The rates of temporary and permanent hypoparathyroidism were higher after total thyroidectomy for malignancy and completion thyroidectomy (p<0.05, t test). However, no statistically significant associations between the occurence of hypocalcaemia, sex, age parathyroid reimplantation or thyrotoxicosis were identified (Table 2).
Temporary and permanent recurrent inferior laryngeal nerve palsy rates were 5.7% and 0% respectively.


Postoperative hypocalcaemia after total thyroidectomy has been reported to range from 0% to 68% (5,7-13). This phenomenon may be transient or permanent. Transient biochemical hypocalcaemia has been reported in the majority of the patients following thyroid surgery, not as a complication but as a treatment problem (5). The risk of permanent hypoparathyroidsm following thyroidectomy varies from 0 up to 10% (4,13-18). This dire complication is a major concern for thyroid surgeons and subjects patients to lifelong requirement of calcium and vitamin D supplement. In the present study the rates of transient and permanent hypoparathyroidism were 26.1% and 3.4% respectively. These rates compare favorably with other series those are performed by endocrine surgeons mostly (Table 3).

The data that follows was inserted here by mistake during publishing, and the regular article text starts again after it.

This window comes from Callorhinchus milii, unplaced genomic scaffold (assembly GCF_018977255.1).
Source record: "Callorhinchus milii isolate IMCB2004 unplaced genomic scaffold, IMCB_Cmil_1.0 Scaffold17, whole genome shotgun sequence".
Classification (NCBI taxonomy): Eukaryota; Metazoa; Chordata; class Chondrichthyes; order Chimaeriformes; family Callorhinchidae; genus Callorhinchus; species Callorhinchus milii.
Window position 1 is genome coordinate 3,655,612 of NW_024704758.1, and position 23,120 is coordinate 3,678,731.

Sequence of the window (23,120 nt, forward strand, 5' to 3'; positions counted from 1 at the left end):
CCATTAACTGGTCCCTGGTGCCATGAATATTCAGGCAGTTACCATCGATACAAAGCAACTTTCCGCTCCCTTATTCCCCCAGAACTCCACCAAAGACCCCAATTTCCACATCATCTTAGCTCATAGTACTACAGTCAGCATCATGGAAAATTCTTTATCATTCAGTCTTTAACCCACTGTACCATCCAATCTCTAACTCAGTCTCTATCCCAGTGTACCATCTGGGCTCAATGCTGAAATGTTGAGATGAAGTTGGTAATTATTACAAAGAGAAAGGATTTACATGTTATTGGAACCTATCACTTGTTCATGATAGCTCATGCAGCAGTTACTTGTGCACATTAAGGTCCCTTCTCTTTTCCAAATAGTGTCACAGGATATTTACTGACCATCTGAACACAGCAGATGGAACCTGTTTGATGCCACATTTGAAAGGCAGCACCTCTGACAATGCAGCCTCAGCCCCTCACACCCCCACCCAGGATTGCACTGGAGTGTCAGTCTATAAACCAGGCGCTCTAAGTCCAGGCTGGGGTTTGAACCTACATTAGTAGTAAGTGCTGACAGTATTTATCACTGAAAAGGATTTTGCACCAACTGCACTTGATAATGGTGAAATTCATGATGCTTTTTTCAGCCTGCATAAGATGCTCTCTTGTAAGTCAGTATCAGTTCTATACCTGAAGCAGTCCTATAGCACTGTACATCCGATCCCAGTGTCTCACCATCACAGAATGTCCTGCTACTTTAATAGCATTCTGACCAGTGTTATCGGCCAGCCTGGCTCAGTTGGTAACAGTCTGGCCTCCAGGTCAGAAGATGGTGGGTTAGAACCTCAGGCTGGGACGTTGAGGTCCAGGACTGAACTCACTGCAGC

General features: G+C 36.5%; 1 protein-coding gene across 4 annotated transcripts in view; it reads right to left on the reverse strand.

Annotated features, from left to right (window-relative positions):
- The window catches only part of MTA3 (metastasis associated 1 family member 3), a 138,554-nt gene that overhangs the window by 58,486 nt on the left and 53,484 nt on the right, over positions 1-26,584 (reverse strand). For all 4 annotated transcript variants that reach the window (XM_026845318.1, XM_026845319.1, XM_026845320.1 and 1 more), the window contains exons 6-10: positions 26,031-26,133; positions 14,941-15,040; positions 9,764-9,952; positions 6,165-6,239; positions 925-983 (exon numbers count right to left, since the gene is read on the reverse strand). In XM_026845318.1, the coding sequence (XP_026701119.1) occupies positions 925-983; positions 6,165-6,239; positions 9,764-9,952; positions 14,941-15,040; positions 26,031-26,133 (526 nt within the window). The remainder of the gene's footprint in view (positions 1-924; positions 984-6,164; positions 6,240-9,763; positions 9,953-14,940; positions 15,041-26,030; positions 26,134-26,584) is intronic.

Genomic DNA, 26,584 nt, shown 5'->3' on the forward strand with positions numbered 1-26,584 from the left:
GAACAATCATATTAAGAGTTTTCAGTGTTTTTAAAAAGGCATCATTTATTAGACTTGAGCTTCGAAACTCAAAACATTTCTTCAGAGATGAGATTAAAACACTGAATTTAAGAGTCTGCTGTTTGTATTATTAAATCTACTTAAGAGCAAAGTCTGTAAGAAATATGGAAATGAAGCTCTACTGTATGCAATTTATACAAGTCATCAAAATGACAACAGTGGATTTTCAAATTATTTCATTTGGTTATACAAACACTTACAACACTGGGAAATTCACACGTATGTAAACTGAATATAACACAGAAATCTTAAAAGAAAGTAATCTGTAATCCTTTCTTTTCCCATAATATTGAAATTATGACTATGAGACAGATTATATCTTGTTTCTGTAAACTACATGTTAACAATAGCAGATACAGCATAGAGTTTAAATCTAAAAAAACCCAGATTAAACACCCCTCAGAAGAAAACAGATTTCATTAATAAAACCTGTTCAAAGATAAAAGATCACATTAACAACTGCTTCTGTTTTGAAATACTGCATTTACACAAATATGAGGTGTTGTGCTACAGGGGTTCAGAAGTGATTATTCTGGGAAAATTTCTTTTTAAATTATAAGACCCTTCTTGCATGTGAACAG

Controversy still exists regarding factors that are associated with postoperative hypocalcaemia. Multiple factors may play role in pathogenesis of postoperative hypoparathyroidsm such as hemodilution (6), hungry bone syndrome, medications and general anesthesia (13). Recently, Bhattacharyya and coworkers reported that younger age was statistically associated with an increased incidence of hypocalcaemia (2), whereas other series revealed that older patient age carry an increased risk (19). It’s conceivable that the ability of parathyroid glands to recover from operative trauma may decrease with older age. However, in the current series, age does not play significant role in postoperative hypocalcaemia. Prevalent of vitamin D deficiency and poor calcium intake and skeletal calcium reserves may play role in the transient hypocalcaemia (20). In patients experiencing significant hypocalcaemia and permanent hypoparathyroidism, the most probable causes are trauma, devascularization or inadvertent excision of one or more parathyroid glands during surgery. Bergamaschi and coworkers found that thyroidectomy with node dissection and completion thyroidectomy are risk factors for permanent hypoparathyroidism (1). In the other studies, it has been showed that permanent hypoparathyroidsm is slightly more frequent in cases of thyroidectomy for hypothyroidism, thyroid carcinoma or completion thyroidectomy (21,22). This could be explained by technical difficulties of parathyroid preservation or impairment of parathyroid blood flow during dissection in this condition. The findings that hypocalcaemia is mostly associated with completion thyroidectomy and malignancy in our study, corresponds with the published series (21-24). There were 3 patients who had permanent hypoparathyroidism and this rate failed to reach statistical significance owing to the small sample size to reveal risk factors for permanent hypoparathyroidsm (1 patient had MNG with large thyroid volume and 2 patients had thyroid malignancy).